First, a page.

PROMOTE A LEAP, NOT A LOSS: SUMMER, HOLIDAY AND WEEKEND READING
As educators we want to ensure that our students have daily time to read each day when they are with us at school. To keep this momentum, it is important that we consider ways to set students up to read at home on weekends, holidays and of course over the summer. With summer fast approaching teachers may want to consider the following suggestions from Intervention Reinvention by Stephanie Harvey et al, on how to prevent the phenomenon known as “summer slide”. These strategies may be especially helpful when brainstorming ways to support our more vulnerable learners who according to research experience higher degrees (80%) of stalled learning over the summers break.
- Consider having students make a vacation reading plan. Have children plan ahead and get them talking about what they would like to read and prepare copies of books/ebooks, and teach them how to access books at the public library. Photocopy calendar pages and conference with students to support their interest and reading plan.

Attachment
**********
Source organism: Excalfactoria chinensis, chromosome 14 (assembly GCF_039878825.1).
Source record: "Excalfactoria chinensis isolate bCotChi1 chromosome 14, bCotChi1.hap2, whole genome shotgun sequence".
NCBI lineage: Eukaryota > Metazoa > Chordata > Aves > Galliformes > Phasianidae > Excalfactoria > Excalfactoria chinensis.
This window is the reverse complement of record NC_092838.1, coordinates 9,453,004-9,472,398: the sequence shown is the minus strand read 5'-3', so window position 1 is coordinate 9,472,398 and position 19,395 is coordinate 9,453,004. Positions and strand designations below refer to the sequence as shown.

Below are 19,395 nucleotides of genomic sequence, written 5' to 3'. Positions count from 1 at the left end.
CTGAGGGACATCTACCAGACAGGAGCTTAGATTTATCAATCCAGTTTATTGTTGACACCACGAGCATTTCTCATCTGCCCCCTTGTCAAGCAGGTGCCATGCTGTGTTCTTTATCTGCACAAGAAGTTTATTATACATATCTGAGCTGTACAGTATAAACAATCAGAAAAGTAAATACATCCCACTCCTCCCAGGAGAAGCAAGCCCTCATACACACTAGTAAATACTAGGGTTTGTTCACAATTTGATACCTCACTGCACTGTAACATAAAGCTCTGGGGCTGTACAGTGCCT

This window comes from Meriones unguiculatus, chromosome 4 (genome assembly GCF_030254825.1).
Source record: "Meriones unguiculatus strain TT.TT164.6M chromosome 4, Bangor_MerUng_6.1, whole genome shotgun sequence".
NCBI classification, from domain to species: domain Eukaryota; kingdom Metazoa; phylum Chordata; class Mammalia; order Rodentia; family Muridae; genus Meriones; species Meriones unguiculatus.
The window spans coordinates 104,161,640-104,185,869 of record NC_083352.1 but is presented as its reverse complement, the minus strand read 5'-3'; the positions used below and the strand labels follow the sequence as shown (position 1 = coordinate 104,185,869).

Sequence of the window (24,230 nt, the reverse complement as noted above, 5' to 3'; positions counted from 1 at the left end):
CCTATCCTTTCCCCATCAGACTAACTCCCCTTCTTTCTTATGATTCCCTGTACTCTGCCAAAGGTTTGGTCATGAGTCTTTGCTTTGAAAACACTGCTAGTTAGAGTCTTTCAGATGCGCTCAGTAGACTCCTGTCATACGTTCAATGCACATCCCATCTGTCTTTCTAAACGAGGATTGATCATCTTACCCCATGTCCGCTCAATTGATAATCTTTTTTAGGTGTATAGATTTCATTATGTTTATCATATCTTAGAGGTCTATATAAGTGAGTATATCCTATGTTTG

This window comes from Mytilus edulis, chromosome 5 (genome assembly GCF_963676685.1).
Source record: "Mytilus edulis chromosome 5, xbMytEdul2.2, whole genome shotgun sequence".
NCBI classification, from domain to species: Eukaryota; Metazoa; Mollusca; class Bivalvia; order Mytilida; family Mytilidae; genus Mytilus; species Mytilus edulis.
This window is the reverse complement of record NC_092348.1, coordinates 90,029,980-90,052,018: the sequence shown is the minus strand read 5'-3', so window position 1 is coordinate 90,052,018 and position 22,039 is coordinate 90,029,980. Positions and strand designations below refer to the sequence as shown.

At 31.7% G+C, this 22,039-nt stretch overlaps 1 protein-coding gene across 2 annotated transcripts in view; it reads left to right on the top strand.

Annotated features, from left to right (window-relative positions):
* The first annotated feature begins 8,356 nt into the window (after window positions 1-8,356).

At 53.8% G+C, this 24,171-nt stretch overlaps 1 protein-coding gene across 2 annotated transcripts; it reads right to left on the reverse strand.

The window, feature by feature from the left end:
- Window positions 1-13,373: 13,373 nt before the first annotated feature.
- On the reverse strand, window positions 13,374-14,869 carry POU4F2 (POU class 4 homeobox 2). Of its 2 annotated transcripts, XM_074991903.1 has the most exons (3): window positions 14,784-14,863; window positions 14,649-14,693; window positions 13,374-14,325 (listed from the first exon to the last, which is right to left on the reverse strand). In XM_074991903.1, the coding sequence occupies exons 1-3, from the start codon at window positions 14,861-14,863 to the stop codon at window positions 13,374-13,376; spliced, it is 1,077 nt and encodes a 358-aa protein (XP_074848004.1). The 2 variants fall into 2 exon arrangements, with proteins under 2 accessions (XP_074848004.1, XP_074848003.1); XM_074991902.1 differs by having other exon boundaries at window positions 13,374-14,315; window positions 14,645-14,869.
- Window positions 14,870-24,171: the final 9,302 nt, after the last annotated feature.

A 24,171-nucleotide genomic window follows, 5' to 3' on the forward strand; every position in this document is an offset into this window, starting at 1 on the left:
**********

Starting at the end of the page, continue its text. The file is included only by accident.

- Consider sending students home with books that were carefully book matched to their interests using books from your classroom library.
- Consider organizing book swaps before the school year ends. Put out a call for gently used books and book match with your students and set up a display letting families know books are available and that they are welcome to what interests them.
- Consider promoting book ownership through giveaway promotions. Studies have found that book ownership when paired with a summer reading programs has more impact when no strings are attached (Allington, McGill-Frazen 2010). Students build home libraries of high interest books and pride in book ownership.
- Consider keeping the school library open over the summer. Advertise it as a one-time special events or exclusive offer. It may be easier for students to access the school library rather than the public and even if students have been sent home with books, allowing access to the school library with allow them to refresh their stack. Perhaps a new interest has popped up over the summer, and accessing the library allows them to continue that interest.
Get together with colleagues and the school administration to discuss these ideas or brainstorm other out of the box ideas to support students over the summer. Plan for a leap and not a loss!
To learn more about Intervention Reinvention and other reading volume interventions strategies click here.